The Brothers Frantzich have a great little song , “When Winter Lets Go of Minnesota,” that has been rolling around in my head this past week, as I watched the snow melt. I wait impatiently for the thermometer to let me join in on the line, “It may only be fifty degrees, but we’re doin’ yard work in the raw,” but so far, we’re just glad the temperature lingers above freezing several hours a day. We may still have remnants of ice dams on one part of our roof, and the deck is still a foot deep in rotten snow, yet I remain confident that we will see Spring sometime before June 1st. After all, there are bare spots in the yard, and I saw ducks on the creek yesterday. There is hope.
I really don’t like this season between seasons, this not-winter-anymore-but-definitely-not-Spring thing. The snow is ugly, and the melting reveals all sorts of nasty trash that I could easily ignore when it was covered in a pristine white blanket. It’s still too cold for anything to grow, and the dull browns and grays emerging from the slush give no promise of green, no sign of life. As the snow and ice melt, they form some new substance that only time and sunshine can dissolve. This substance, mostly water in some semi-frozen form, contains all the dirt, all the dead vegetation, all the junk that has been lying in suspended animation since Thanksgiving. It isn’t pretty.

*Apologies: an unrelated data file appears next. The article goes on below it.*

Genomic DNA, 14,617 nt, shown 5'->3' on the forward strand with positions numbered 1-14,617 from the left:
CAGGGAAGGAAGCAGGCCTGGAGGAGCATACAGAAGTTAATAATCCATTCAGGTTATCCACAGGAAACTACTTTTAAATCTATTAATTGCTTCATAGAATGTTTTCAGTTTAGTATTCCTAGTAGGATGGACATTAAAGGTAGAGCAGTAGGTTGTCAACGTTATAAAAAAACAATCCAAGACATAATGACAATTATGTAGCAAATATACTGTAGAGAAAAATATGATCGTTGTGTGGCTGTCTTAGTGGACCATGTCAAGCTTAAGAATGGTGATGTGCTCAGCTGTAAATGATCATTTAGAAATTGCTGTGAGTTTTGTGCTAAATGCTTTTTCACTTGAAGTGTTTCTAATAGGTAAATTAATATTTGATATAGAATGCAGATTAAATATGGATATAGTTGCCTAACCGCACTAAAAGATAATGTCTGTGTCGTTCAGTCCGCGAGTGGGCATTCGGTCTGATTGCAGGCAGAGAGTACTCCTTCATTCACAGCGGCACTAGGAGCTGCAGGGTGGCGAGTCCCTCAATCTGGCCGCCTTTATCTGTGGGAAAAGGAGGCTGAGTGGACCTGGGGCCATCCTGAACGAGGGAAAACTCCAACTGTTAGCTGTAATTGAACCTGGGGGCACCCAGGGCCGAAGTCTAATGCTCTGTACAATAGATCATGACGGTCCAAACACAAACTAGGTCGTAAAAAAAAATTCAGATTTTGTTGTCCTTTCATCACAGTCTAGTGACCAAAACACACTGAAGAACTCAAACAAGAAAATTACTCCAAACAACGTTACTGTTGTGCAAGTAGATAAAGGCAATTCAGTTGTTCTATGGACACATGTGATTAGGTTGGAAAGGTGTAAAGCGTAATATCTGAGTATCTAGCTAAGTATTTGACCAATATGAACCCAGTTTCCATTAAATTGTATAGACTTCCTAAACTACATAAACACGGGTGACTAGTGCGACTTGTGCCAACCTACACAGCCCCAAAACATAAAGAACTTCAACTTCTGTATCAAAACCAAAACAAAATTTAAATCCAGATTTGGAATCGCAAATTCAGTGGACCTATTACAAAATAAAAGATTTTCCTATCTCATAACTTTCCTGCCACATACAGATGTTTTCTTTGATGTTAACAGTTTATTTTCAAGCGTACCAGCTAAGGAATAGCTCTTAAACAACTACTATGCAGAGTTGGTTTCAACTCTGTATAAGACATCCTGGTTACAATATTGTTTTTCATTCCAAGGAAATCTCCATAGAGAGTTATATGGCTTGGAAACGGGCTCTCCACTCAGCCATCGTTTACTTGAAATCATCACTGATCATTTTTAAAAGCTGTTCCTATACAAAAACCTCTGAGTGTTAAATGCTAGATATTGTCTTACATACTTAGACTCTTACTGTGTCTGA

Maybe the thing I like least about the melting mess is that it reminds me of my interior self, and that isn’t pretty, either. All the junk, all the dirt, all the dead stuff I have left in suspended animation for far too long pops up into my consciousness, and I am forced to take stock of the rotten snow in my soul. Good Friday nearly does me in every year. The darkening shadows of Tenebrae cannot hide the pock marks that pride, selfishness, and laziness have left on my spirit. I want to jump ahead to Easter Sunday, to eat chocolate and dance with the little girls in their pretty dresses as we sing, “Alleluia! Alleluia!” together. I do not want to shovel rancid snow off my frozen heart.
Then Jesus says, “Do you love me?”
And, like Peter, I answer, “Of course!”
But Jesus says, “Feed my sheep.”
And I want to make excuses, remind Jesus of the rotten snow that hasn’t completely melted in my soul….
“Do you love me?”
“Yes, Lord. You know that I love you.”
“Tend my sheep.”